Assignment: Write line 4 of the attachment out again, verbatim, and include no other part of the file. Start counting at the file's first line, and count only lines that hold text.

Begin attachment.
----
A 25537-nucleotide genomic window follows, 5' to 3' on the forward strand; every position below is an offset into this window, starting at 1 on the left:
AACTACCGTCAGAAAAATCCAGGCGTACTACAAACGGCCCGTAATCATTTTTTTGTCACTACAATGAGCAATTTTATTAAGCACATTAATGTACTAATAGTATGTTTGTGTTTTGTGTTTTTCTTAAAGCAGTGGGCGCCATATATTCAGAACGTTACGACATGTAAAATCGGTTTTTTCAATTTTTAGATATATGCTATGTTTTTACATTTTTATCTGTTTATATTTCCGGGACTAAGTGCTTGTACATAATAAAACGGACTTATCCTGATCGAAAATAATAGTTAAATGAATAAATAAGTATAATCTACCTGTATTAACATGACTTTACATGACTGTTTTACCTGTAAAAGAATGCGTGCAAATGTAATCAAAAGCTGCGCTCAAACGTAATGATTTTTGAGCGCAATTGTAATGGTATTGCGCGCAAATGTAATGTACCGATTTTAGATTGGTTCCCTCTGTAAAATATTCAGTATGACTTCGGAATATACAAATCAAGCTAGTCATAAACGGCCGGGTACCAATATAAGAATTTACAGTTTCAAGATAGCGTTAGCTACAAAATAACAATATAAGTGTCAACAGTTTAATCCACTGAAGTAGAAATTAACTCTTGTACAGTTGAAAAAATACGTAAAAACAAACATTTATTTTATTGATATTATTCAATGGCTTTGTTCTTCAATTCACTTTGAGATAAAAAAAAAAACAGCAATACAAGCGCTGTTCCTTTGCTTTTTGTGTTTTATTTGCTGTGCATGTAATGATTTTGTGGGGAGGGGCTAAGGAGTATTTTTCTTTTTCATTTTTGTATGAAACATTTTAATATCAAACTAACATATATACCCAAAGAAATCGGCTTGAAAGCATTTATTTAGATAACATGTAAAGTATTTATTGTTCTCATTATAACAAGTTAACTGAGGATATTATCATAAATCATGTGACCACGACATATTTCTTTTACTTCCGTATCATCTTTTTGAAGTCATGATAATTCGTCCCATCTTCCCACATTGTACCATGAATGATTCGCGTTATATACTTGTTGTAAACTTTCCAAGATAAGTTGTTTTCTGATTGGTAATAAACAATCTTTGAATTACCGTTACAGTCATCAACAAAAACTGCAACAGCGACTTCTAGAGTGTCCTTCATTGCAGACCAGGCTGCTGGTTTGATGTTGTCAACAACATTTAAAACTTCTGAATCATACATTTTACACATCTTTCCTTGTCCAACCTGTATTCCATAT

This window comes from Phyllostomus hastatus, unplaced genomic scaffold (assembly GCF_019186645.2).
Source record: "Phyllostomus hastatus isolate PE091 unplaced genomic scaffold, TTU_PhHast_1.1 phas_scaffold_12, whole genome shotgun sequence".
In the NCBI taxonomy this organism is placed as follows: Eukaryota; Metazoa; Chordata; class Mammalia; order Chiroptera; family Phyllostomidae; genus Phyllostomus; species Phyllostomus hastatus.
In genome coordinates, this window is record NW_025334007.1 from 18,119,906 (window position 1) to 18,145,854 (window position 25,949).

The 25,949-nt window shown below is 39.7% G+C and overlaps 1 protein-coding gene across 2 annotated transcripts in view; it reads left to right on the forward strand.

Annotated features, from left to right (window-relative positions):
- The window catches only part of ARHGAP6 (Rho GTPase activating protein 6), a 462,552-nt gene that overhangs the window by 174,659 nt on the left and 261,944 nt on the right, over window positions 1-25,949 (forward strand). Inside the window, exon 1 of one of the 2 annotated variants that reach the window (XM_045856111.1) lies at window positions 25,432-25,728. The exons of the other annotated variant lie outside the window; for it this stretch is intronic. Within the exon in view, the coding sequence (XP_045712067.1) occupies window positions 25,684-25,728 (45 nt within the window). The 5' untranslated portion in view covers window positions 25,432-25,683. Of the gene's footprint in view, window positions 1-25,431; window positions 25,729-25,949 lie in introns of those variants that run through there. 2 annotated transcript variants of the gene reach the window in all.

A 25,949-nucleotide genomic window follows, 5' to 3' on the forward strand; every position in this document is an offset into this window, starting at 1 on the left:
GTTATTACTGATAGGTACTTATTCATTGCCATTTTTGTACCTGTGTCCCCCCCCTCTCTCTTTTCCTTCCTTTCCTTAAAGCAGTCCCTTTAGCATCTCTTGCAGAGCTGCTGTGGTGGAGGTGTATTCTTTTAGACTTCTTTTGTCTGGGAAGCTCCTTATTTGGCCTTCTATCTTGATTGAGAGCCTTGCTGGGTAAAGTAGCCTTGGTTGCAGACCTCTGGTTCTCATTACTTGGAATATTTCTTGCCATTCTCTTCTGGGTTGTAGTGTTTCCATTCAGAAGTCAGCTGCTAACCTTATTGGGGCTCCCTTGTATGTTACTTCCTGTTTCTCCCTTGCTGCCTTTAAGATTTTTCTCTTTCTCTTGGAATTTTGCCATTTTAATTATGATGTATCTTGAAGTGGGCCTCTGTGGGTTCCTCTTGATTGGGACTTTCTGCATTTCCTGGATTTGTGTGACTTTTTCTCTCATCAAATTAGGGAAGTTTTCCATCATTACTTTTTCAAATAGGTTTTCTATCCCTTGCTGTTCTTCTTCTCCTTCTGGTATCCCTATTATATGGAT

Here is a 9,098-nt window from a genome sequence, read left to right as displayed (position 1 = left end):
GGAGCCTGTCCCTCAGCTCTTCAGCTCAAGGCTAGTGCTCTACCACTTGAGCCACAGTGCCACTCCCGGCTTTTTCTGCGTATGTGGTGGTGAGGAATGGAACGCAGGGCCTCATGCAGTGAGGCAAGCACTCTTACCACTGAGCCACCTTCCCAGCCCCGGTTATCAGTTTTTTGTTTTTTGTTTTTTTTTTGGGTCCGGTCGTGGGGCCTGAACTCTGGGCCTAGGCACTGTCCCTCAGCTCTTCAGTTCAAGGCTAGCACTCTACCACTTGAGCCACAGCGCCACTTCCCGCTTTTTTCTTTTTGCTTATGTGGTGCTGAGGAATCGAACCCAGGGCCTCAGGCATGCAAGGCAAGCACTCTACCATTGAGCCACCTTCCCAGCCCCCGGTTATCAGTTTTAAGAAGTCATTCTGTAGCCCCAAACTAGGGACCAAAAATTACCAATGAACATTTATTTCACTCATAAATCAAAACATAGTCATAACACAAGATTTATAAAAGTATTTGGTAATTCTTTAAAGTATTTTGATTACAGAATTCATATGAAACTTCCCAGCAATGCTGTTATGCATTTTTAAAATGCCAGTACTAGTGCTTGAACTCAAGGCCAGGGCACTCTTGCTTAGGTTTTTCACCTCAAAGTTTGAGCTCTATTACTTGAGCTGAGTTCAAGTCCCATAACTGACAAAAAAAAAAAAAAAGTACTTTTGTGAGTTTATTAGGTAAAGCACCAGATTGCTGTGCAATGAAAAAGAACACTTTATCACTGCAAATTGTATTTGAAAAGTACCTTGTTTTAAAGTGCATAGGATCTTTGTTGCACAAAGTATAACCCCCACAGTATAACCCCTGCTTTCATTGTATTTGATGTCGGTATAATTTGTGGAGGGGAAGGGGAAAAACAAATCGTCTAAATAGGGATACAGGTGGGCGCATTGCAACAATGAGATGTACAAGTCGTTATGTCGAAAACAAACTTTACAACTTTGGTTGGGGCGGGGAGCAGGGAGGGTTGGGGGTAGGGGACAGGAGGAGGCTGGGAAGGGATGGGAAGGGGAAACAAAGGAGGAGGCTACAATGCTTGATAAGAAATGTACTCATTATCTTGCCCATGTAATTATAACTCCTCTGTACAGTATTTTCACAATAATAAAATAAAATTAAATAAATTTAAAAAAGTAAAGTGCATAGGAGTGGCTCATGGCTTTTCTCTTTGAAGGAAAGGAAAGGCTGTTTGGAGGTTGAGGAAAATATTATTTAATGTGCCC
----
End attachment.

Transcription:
Source record: "Phyllostomus hastatus isolate PE091 unplaced genomic scaffold, TTU_PhHast_1.1 phas_scaffold_12, whole genome shotgun sequence".